Charter defeat is a winning issue for Baker
After the Senate voted Wednesday to keep the state’s cap on charter schools in place, the head of one of the state’s teachers unions told the State House News Service, “I’m doing super-well right now.” But the unions aren’t the only ones feeling super good after Wednesday’s charter vote. Charlie Baker, the Republican candidate for governor, also has to be feeling pretty good right now. The state Senate just handed him a stick to take to Democrats in cities across Massachusetts.
Cities made the difference between Scott Brown ’s 2010 Senate win and Baker’s 2010 gubernatorial loss. Baker ran 14 points behind Brown in Chicopee four years ago. He was 15 points off Brown’s pace in Holyoke , 12 points back in Springfield , 12 points off in Fall River , 14 points back in New Bedford , and 11 points back in Lowell and Haverhill . Baker’s poor showing in the state’s cities drowned out Republicans’ natural advantage in the state’s suburbs.
Charlie Baker can’t win without the urban vote. He knows this, because he knows how to look at a map and read a spreadsheet. He doesn’t have to win cities across Massachusetts. But he also can’t get blown out, as he did four years ago.
Baker has drastically altered the tone of his campaign this time around, softening the angry-guy rhetoric and trying to take a number of divisive issues, from gay rights and abortion to guns and the environment, off the table.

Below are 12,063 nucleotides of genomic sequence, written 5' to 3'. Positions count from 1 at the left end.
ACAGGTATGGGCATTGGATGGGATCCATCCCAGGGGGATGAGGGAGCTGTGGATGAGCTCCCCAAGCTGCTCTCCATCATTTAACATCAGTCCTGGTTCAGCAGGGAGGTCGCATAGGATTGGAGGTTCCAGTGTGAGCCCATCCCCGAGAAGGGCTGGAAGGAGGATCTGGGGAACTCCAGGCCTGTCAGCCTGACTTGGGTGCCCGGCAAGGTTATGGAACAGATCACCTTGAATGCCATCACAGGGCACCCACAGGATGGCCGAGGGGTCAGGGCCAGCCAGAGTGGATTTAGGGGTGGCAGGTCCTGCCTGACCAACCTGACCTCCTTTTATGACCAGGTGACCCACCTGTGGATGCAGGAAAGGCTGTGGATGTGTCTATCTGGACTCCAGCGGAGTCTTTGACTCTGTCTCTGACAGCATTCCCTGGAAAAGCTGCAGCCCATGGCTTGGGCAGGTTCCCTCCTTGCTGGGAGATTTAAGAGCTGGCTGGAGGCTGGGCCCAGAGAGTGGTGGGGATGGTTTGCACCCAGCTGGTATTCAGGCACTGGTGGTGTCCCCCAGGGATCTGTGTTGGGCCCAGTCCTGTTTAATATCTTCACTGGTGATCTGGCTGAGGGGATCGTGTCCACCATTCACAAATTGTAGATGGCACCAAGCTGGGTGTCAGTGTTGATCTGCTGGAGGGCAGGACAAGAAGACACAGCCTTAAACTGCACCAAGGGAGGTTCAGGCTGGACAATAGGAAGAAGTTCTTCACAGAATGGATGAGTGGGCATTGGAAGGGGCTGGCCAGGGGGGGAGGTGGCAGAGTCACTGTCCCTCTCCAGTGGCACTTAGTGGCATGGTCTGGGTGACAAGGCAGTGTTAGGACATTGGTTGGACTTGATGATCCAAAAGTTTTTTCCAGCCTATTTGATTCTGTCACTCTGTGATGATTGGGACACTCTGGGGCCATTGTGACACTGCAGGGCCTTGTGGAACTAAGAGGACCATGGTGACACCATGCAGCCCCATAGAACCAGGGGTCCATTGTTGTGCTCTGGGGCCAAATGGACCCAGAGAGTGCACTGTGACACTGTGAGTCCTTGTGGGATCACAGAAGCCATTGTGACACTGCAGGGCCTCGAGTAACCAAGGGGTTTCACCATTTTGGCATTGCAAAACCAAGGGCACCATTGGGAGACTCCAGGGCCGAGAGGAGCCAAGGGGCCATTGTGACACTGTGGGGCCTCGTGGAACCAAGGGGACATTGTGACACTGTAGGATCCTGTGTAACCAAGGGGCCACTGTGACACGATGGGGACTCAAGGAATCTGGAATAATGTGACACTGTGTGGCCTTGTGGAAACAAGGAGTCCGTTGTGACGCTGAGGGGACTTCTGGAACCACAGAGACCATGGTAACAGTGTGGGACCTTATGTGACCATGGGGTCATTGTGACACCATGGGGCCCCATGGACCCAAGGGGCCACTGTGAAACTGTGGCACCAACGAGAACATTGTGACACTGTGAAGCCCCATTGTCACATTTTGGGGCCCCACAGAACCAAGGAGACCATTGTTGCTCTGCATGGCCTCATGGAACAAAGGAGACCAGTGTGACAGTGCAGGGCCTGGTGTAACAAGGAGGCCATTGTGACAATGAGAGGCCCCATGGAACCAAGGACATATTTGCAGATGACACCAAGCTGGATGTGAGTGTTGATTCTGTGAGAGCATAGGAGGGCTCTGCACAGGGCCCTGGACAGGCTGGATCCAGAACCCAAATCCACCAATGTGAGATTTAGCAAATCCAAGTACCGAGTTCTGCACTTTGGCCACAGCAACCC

Baker sits on the board of a charter school operator that works with high-risk children in Chelsea, Lawrence and Springfield. He had been lobbying the Legislature — albeit in hilariously unsuccessful fashion — to lift the cap on the number of charter schools the state allows. Charters largely aren’t an issue for the kinds of suburbs with high-flying school districts that form a large chunk of Baker’s political base. Charters matter most to people who live in low-performing urban districts. And on Wednesday, shortly after Senate Democrats overwhelmingly voted against charters, Baker’s campaign issued a statement calling the votes “a defeat for urban families.”
Baker’s statement said the Senate had “bowed to political pressure and handed urban families stuck in struggling schools a massive defeat by shutting down access to high performing schools. I care deeply about delivering the best possible education to every child in Massachusetts and this charter school legislation would have gone a long way in achieving that goal.”
The state’s Democratic Party has mocked what it has called “Baker’s new interest in cities,” and painted the Republican as an interloper. Wednesday’s Senate vote on charters gives Baker an issue he can hit back on, hard.
— PAUL MCMORROW
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